By the end of the semester, the clout of class difference is palpable: our classroom conversations reveal that even where class (and race) cross over, the college and high school students perform class differently. From their position inside an elite institution, the college students “negotiate [their] inherited and chosen identity toward where they are headed”;13 they also begin to look more clearly at their own complexly classed identities: one who works three jobs to stay here, several on leadership scholarships, another from an immigrant family stretched and anxious about their children’s education.

Our students move on to various pursuits; most have now graduated. Samyuktha, who notes above her pleasure at hearing the high school students’ dreams and goals, continues to work with the school. She reports that most of these students also have graduated; many went to community college or colleges in the area; some have since dropped out and have jobs, a few joined the military.14

Two high school students intern with Samyuktha to create a community garden, then visit her at Bryn Mawr to attend a poetry slam and other events. In their senior year, Samyuktha helps them with applications to colleges, including Bryn Mawr, where one yearns to go. But she is rejected, so devastated that she considers not going to college at all. Distressed, Samyuktha seeks counsel from the Education and Praxis Programs, which have supported the cross-school partnership. Along with Alice Lesnick from Education and Nell Anderson from Praxis, Samyuktha and I meet with several Admissions officers, but the situation proves intractable: the students’ credentials aren’t strong enough; what’s done can’t be undone; the college will try to offer more effective support in the future. Another meeting is planned, this time with the principal, and generates some shared goals, including more targeted collaboration on college admissions. This particular year was difficult at the high school, with no guidance counselors and little coaching for students about their applications; sharing this information is important to our collaboration.15

The two high school students attend community college, where they do well.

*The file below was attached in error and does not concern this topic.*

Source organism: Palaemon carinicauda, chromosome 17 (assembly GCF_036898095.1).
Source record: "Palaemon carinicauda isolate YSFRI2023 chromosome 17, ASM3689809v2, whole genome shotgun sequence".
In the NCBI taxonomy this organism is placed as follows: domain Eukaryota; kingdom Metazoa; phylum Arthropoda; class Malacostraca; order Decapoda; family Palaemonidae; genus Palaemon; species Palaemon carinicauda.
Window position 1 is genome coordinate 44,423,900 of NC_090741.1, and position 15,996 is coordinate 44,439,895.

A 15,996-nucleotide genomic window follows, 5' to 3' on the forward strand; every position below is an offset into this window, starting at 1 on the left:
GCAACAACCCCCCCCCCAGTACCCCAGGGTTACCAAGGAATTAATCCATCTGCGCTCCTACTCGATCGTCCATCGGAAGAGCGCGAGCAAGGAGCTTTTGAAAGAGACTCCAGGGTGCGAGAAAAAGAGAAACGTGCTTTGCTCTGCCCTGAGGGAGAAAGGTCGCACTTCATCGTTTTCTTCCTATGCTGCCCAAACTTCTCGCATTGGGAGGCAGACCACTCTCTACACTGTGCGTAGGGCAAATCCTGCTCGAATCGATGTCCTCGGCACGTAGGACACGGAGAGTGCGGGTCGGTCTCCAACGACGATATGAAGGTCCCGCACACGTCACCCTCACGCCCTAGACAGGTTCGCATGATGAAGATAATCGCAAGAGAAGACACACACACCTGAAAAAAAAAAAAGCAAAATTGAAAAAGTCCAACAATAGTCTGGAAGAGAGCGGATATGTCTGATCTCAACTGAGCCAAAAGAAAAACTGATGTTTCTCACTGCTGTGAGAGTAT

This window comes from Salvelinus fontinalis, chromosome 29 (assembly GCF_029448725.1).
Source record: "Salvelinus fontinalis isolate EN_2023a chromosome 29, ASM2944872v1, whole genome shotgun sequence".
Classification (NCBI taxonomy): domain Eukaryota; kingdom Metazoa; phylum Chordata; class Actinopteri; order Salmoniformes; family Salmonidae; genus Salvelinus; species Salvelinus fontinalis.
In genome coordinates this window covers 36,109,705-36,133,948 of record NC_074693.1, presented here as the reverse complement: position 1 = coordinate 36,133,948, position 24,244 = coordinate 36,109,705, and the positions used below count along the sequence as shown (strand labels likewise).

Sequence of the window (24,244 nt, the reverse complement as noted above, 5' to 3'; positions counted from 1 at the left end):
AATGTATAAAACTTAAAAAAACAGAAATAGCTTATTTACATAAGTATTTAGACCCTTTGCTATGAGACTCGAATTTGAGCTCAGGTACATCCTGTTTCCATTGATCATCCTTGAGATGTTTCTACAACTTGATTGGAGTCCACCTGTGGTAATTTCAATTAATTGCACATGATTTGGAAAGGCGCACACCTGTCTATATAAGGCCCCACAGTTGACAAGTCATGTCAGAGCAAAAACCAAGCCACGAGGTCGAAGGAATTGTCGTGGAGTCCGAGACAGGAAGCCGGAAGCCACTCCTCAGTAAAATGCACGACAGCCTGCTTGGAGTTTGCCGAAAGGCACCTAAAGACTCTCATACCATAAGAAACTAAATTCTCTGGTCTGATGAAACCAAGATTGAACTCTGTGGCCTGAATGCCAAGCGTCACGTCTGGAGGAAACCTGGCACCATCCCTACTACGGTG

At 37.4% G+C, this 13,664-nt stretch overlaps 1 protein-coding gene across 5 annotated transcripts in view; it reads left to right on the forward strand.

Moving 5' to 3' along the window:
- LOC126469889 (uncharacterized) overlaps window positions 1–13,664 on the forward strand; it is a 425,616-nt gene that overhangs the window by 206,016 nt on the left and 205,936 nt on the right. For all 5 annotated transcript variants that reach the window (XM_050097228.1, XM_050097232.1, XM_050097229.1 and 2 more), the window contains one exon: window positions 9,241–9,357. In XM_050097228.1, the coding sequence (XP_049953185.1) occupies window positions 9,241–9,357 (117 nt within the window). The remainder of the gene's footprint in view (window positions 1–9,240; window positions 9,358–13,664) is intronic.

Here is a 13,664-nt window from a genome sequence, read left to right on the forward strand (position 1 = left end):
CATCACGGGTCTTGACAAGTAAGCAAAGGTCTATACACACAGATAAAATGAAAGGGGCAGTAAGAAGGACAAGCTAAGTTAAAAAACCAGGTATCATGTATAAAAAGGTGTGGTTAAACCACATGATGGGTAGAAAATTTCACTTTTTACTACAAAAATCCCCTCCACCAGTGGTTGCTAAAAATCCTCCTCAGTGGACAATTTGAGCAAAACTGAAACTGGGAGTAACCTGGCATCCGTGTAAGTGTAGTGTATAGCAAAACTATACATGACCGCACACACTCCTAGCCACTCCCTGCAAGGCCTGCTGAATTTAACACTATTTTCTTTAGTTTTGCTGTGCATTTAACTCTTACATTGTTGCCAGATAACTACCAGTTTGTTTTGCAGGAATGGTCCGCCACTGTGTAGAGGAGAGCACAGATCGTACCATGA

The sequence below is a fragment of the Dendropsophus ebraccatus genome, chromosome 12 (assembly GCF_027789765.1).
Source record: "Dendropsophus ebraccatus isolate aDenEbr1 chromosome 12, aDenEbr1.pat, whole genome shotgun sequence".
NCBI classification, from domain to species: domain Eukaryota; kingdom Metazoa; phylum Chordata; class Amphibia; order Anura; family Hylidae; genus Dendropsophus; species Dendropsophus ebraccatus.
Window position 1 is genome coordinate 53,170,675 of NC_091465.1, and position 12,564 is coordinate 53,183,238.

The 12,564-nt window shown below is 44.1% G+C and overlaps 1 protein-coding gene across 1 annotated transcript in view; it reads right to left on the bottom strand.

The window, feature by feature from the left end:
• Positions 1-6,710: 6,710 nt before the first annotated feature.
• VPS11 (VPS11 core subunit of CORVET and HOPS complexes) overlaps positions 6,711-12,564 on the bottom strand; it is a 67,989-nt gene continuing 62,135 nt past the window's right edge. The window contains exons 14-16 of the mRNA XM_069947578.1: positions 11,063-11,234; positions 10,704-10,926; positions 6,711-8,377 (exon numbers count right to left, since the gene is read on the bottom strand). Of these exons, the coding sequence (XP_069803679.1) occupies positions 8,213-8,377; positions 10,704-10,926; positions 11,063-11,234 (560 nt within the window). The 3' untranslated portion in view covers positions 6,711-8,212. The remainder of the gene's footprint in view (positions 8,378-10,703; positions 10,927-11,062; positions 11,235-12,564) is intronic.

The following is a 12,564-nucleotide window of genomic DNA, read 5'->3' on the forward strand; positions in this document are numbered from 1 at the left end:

Although there is more outreach to students in Philadelphia, Bryn Mawr has yet to admit a student from our ongoing “community partner.”

The college remains haunted by those who cannot get in.

Our partnership with the high school engages many of our students in sharing ideas, respect, even friendship; blurs the divide. Yet in their friendly encounters with the younger students, the college students inadvertently glimpse what Lois Weis calls the “class warfare” of college admissions: they have access, the high schoolers do not.16 Being a “select” college means not admitting a number of students. Our efforts to use our educationally classed positions to invite others into dialogue are complicated and confounded by differences in access and unequal power relations. It is not only that the college students are in college now, at this elite institution in part because the urban high school students are not. It is also that what is made invisible, unaccidentally occluded, are the ways that the college and high school students are mutually embedded in and essential to each others’ positionings: each of our roles holds those of others in place. That these relationships can present as friendships, can be real and of value, renders the other dimensions of our interactions difficult to see, harder to get underneath.what is made invisible, unaccidentally occluded, are the ways that the college and high school students are mutually embedded in and essential to each others’ positionings: each of our roles holds those of others in place. That these relationships can present as friendships, can be real and of value, renders the other dimensions of our interactions difficult to see, harder to get underneath.